area. New Mexicans are proud of their heritage and their traditions; growing local food is a way of showing that pride. New this year, Angel Fire will have a Farmers Market Sundays 10 am-3 pm at Frontier Plaza across from Lowe’s. Red Willow Farmers Market is located on the Veteran’s Highway, which winds from the Town of Taos to Taos Pueblo. It’s open on Wednesdays, 10-5 year-round. Growing fresh produce in their three large greenhouses operated by solar energy, the farmers use organic seed, some of which has been used by the Pueblo for a thousand years. The farm was conceived in 2010 as a model for adaptive farming in a time of climate change. They have programs for Pueblo youth, teaching sustainable farming, land and water protection, healthy eating, historical agriculture, and renewable energy. They have fresh and frozen grass-fed beef and bison for sale as well as fresh produce, baked goods, chicos, soaps, and surprise delicacies from the oven. A ramada and picnic tables provide a shady and cool spot to relax in the shadow of Taos Mountain. If you drive the Enchanted Circle you can catch another market in Eagle Nest on Fridays at the Golden Eagle RV Park. Located at an altitude of 8,000 feet, the market doesn’t begin until mid-June and operates through Labor Day. The tiny town of Eagle Nest is nestled in the mountains overlooking beautiful Eagle Nest Lake. Like all the High Country Farmers Markets, Eagle Nest supports the local school children. 100% of the money that a farmer pays to lease space to sell in the market goes to the local school. And on the third Friday of the month, kids can sell their

own garden produce at the market at no cost to them, allowing them to experience the full cycle of growing to marketing. All of the produce, dairy, and meats sold at the market are non-GMO, hormone free, and chemical pesticide-free. At the Taos Farmers Market on Saturday, you might be treated to a selection of arias in a Flash Opera performance by the Taos Opera Institute’s students while mulling over the wisdom of eating eggplant instead of beets… or you might pause to have your palm read, hoping that your personal palm reader can help you with that weighty decision. The lady who sells alpaca yarns will let you hold a silky skein of wool from El Griego, her alpaca, who goes to the nursing home to give out kisses when he’s not busy. The produce displayed on the farmers’ tables is a treat for the eyes: bright red radishes snuggled up to elegant orange, yellow, and purple carrots, the fresh green of baby lettuce, rainbow chard, and peppers, short yellow ones, or long green and red glossies, sometimes from seed saved over the centuries to grow well in the High Desert country. Taos Market also welcomes EBT buyers. Tooling around on the roads of the southern Rockies you’ll also stumble onto roadside stands selling piñon nuts, chile ristras, local jams and honeys, wild mushrooms, apples, peaches, all kinds of cool stuff. So you might want to bring a cooler along. It’s all about supporting sustainability and healthy lifestyle choices. Linda Fair lives and writes in Taos. PICK YOUR OWN RASPBERRIES AT SALMAN RASPBERRY RANCH NEAR MORA, NM — KATIE HAUKEBO PHOTO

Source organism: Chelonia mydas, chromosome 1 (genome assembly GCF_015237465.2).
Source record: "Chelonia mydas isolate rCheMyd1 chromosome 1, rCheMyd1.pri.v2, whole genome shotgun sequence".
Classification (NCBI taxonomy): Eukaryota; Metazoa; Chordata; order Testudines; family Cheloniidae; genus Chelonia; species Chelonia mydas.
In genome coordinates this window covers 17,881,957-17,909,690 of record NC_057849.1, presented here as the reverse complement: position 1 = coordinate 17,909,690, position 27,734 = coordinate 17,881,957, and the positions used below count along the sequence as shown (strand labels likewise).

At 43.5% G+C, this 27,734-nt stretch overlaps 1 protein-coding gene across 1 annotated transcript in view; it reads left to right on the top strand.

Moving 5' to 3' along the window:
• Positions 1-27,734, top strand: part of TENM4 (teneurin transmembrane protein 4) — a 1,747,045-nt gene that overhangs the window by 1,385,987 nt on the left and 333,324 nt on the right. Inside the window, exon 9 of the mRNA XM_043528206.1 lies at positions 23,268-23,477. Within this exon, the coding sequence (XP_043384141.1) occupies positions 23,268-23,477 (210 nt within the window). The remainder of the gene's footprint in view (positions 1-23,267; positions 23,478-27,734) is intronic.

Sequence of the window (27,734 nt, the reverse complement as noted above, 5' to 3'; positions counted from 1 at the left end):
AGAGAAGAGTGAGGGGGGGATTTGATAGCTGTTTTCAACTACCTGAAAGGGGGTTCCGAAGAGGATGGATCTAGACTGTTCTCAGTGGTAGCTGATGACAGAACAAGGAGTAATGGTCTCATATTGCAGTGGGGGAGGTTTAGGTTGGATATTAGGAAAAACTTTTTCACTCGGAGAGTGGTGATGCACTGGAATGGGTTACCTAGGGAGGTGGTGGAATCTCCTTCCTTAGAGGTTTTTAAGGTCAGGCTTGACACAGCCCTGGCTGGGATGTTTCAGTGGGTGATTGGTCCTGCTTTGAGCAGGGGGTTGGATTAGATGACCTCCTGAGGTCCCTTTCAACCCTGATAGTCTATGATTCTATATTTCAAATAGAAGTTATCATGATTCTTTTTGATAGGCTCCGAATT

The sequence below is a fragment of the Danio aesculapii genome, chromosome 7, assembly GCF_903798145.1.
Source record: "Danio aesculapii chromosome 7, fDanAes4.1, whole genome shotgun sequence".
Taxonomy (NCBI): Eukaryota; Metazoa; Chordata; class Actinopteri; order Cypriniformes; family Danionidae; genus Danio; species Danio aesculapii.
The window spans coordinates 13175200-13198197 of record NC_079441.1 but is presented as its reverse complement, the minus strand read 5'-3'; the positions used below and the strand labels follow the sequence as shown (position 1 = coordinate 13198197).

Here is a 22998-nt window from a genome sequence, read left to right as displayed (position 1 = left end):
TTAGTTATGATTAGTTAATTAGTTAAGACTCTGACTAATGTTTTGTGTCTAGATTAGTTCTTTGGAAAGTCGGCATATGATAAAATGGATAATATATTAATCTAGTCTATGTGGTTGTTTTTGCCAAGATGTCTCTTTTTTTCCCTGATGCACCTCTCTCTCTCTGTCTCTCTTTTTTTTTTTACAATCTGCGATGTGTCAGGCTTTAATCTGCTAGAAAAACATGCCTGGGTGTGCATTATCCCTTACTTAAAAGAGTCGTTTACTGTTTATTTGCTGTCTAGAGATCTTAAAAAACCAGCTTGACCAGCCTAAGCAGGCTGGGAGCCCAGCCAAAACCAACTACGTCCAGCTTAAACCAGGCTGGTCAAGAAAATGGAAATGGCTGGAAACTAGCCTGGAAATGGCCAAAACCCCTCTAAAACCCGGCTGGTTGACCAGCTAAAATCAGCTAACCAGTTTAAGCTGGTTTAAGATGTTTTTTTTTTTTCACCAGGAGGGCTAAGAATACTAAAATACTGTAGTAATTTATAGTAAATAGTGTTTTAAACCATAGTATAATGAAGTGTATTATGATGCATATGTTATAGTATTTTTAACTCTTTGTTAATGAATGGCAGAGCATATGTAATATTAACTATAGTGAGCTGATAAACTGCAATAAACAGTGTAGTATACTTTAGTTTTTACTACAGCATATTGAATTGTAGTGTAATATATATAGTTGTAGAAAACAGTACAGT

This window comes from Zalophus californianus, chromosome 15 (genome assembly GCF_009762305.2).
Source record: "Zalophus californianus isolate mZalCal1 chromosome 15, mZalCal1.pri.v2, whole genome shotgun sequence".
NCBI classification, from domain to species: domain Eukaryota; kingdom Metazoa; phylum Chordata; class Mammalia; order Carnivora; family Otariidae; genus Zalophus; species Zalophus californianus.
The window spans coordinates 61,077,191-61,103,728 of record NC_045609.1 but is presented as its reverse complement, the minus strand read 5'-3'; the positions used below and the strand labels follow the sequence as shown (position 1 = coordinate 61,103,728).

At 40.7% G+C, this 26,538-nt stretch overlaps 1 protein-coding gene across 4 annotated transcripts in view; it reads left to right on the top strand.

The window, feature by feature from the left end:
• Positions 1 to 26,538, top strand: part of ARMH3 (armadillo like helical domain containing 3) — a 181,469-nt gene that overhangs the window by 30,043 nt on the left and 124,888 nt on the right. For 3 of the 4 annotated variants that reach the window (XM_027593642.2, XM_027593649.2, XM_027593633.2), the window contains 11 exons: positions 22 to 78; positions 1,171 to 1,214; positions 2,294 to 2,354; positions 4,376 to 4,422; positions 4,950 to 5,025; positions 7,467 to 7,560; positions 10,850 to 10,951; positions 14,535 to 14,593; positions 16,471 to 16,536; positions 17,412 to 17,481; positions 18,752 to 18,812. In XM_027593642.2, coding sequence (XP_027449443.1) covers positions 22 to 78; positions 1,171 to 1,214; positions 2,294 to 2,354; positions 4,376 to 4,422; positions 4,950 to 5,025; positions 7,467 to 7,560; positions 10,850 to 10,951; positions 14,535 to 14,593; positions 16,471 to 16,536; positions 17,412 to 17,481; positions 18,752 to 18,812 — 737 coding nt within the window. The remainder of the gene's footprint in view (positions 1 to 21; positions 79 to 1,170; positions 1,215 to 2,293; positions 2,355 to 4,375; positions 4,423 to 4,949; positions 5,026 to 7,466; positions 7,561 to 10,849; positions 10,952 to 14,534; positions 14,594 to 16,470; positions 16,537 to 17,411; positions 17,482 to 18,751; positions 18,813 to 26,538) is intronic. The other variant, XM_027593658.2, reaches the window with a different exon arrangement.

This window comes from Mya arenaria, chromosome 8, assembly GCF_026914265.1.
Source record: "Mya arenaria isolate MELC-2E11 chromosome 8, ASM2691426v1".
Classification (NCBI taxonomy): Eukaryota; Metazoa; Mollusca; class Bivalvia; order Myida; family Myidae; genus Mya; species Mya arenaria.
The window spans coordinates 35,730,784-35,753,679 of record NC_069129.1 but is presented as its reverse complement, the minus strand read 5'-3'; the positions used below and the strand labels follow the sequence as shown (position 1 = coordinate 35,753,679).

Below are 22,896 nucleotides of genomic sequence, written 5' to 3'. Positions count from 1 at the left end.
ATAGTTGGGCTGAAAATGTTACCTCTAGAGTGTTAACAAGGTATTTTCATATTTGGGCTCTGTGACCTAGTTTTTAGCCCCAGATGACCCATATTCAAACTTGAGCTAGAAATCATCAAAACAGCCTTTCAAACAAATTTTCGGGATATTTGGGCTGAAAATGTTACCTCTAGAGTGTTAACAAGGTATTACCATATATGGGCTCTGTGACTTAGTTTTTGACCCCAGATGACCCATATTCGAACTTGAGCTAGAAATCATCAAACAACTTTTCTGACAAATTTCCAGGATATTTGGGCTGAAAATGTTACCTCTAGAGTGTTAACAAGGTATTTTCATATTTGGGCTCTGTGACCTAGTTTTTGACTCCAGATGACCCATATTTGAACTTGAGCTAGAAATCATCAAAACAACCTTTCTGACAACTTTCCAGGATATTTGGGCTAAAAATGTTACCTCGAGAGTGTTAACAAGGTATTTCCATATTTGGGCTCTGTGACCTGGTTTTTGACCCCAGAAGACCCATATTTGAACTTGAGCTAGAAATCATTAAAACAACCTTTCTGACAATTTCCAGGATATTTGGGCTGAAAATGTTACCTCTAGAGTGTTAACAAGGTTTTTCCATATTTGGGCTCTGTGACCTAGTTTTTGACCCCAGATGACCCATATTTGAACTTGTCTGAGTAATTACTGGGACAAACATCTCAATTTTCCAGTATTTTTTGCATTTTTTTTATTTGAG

HighCountry 2016





Parade Homes Angel Fire

September 3 ~ 4, 2016 Sangre de Cristo Homebuilders Association angelfireparadeofhomes.com


(575) 377-1010 info@aftrailhead.com www.aftrailhead.com


OPEN 7 DAYS Fast, Friendly Checkout Fresh Meats Fruits & Veggies Liquor Wine & Beer Cigars Subway

Ski & Bike Shop Angel Fire NM

Bike & Ski/Snowboard Rentals & Sales


Accessories & Apparel Maintenance

Breakfast & Lunch Daily TOGO (575) 377-3992 www.thebakeryatangelfire.com

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575-377-2354 3373 Highway 434 Angel Fire, NM 87710 22

(575) 377-6651 • (800) 284.0378 • c. (575) 447-6295

Corner of Mt View Blvd & Halo Pines, Angel Fire, NM HighCountry 2016



EL PUEBLO LODGE Come stay at the edge of town, at the edge of everything! Southwest charm with early Taos architecture, but with all the modern conveniences travelers expect. Complimentary Wi-Fi, 40” flat screen TVs with HD and DirectTV, fitness room, heated seasonal pool and year-round hot tub. Hot breakfast bar each morning, fresh baked cookies each afternoon. Pet-friendly. Three blocks from historic Taos Plaza; 18 miles from Taos Ski Valley. Taos Pueblo and Taos Mountain Casino two miles north. Visit our website for specials & packages. #1 on TripAdvisor in the Taos area for 4 years!

412 Paseo del Pueblo Norte, Taos, New Mexico www.ElPuebloLodge.com 800.433.9612 575.758.8700



Four blocks from the historic Taos Plaza, shops, galleries and museums. Full-service hotel. Includes full hot breakfast, leisure bar/lounge with pool tables, video games, and coffee shop. Southwestern dining. Outdoor seasonally heated pool, hot tub, and free high speed internet. Nightly Indian dances May-October. Near Taos Casino and Taos Pueblo. Affordable prices, friendly service staff.

800.522.4462 575.758.2275 www.KachinaLodge.com 413 Paseo del Pueblo Norte, Taos, NM

FIRESIDE INN CABINS Fully-equipped one- and twobedroom modern cabins on the banks of the San Juan River with private river and fishing access. Individual living area with gas fireplace adjacent to the kitchen, bathroom and private bedroom(s). Front porch with seating and off-porch BBQ grill area. Located East of Old Downtown Pagosa and the Hot Springs, toward Wolf Creek Ski Area and National Forest. On-site: Guest laundry, hot tub, Wi-Fi, phone and cable. Open all year. Specials: Discounted Hot Springs passes.